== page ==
SHORT LIST. On the face of it, Clinton has some advantages. He's the first President since Lyndon B. Johnson in 1964 to run without a recession on his record. Most economists--from Greenspan to the 52 forecasters polled for the Blue Chip Economic Consensus--see steady, if unspectacular, growth of 2% to 2.3% for the year, measured by the new chain-weighted method. Exports have risen a full 25% in the past three years. The "misery index," summing the 5.8% unemployment rate and the 2.6% inflation rate, is at a 30-year low. "The economy is going to look really good come November," says Allen L. Sinai, chief economist at Lehman Brothers Inc.
Those numbers, though, may not translate into votes. Worried Clintonites need look no further than George Bush, who lost to Clinton despite 3.1% growth in inflation-adjusted aftertax income in 1992. That's higher than the 2.2% gain that DRI/McGraw-Hill predicts for this year.
Plugging 1996's anticipated growth and inflation rates into his election-forecasting model, Yale University economist Ray C. Fair concludes that Clinton is likely to come up short, with 49% of the popular vote in a two-way race. The President's problem: The steady plodding of the past four years--roughly 2.4% a year--doesn't grab voters' attention as well as would quarters with gains of 4% or more.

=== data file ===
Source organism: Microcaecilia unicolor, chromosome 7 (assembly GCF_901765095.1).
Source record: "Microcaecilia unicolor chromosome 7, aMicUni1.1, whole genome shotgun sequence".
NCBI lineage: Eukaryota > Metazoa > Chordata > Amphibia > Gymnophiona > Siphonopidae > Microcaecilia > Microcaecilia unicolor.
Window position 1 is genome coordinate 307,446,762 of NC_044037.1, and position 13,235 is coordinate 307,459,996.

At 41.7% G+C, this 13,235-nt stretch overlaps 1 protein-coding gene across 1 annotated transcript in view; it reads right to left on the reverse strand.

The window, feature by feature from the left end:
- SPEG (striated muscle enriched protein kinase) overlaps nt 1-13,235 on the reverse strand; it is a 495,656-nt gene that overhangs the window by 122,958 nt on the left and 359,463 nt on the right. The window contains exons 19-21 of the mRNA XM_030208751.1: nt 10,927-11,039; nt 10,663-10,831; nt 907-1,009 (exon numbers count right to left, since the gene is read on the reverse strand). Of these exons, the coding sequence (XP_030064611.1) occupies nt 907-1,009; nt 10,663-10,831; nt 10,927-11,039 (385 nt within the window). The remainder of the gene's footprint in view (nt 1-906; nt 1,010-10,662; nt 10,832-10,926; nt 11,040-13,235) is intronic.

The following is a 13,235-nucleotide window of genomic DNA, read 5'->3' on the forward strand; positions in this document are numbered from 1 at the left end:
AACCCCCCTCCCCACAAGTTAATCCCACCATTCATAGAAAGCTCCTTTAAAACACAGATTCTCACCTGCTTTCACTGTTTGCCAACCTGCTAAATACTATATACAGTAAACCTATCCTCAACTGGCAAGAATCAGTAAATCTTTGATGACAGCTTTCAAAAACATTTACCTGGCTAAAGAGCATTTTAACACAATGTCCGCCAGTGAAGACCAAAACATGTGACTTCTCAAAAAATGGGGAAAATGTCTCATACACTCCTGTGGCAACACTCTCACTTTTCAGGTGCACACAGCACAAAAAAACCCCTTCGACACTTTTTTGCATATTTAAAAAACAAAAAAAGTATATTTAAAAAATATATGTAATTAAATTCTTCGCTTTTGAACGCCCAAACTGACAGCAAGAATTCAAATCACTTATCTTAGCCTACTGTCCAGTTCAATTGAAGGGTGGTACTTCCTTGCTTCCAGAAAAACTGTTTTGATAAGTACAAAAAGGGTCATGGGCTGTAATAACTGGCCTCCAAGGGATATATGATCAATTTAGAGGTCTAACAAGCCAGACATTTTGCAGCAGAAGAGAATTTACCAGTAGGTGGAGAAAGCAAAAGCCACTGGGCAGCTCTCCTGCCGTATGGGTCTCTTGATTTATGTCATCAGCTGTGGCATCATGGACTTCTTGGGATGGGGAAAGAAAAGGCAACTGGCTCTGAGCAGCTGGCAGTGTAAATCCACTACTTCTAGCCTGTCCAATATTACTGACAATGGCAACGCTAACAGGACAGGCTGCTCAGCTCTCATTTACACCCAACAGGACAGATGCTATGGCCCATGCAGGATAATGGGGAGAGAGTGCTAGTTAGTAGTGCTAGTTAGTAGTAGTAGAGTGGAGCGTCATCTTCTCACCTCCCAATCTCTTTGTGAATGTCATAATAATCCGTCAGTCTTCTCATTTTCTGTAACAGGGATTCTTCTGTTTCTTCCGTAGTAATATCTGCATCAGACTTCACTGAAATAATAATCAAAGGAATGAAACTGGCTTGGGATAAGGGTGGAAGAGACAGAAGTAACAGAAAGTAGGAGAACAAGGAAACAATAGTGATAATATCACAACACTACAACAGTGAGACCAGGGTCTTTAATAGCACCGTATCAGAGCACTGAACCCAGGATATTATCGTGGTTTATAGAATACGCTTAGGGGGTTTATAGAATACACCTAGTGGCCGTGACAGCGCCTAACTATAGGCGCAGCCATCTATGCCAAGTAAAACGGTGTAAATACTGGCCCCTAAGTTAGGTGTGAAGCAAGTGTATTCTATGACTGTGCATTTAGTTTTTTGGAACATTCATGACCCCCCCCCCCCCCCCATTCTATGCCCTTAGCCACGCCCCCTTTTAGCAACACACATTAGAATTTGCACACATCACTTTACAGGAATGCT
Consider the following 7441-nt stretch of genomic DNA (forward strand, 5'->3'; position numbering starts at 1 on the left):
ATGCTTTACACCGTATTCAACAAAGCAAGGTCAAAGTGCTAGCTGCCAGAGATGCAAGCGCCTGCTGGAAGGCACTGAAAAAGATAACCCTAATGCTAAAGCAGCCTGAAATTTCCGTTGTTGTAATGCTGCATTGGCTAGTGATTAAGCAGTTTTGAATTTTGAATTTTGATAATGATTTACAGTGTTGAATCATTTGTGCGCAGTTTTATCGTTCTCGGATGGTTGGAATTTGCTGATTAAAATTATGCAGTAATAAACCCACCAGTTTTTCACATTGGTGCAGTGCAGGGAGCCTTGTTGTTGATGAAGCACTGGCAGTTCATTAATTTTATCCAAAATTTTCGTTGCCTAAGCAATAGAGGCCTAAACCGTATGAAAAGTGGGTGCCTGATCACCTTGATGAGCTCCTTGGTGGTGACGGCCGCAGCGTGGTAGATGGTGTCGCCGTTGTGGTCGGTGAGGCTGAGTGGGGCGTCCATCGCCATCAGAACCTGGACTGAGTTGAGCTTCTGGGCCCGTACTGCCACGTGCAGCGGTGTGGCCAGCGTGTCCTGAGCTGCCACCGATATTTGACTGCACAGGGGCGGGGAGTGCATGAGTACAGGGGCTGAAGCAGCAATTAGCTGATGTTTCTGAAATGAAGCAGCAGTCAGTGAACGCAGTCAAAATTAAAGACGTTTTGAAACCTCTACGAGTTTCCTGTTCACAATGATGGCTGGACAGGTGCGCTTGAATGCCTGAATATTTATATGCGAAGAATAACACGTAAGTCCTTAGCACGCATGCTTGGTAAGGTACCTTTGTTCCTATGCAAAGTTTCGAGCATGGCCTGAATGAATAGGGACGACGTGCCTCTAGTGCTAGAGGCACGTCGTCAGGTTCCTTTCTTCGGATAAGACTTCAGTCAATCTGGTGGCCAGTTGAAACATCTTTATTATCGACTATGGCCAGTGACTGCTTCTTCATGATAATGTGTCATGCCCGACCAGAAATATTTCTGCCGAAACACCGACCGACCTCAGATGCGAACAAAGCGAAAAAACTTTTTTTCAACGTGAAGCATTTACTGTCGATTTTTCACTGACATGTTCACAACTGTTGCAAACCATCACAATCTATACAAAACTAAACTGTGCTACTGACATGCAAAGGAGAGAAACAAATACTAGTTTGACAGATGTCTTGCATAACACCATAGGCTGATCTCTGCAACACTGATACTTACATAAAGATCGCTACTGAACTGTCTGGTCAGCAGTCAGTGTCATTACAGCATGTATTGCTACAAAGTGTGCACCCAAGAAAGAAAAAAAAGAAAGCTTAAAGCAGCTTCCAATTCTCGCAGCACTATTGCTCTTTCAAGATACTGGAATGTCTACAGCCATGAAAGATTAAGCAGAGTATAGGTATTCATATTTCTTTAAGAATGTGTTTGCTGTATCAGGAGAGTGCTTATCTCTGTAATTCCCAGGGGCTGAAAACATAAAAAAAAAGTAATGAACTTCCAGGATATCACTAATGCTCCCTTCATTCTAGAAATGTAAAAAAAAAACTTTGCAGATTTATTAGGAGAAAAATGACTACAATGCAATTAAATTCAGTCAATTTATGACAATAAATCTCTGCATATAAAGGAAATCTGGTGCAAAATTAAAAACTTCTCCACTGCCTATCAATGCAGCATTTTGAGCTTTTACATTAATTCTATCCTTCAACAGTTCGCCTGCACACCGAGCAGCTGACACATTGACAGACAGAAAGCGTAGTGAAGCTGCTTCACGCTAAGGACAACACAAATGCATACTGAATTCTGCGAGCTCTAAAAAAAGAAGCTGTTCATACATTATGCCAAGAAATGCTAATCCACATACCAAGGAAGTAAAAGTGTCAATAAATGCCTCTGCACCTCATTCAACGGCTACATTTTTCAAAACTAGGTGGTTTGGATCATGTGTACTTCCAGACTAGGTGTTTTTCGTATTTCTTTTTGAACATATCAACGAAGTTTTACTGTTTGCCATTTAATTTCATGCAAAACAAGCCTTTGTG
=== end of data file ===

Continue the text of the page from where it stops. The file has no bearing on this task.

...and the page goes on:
Clinton aides scoff at such economic determinism--but they can't ignore the warning signs. So they're polishing the statistics of what Deputy Treasury Secretary Lawrence H. Summers calls "the first investment-led, low-inflation recovery since John F. Kennedy was President." And to placate nervous financial markets, the White House now favors two moderate economists for open Fed seats: White House budget director Alice M. Rivlin for Fed vice-chair, and St. Louis economic consultant Laurence H. Meyer for the Fed's board of governors.
So far, Clinton has only a short list of proposals for attacking the wage gap: increasing the minimum wage, defending the earned-income tax credit for the working poor, and improving education and job training. The President also is planning a White House meeting with CEOs to discuss the wage gap and what corporations can do about it.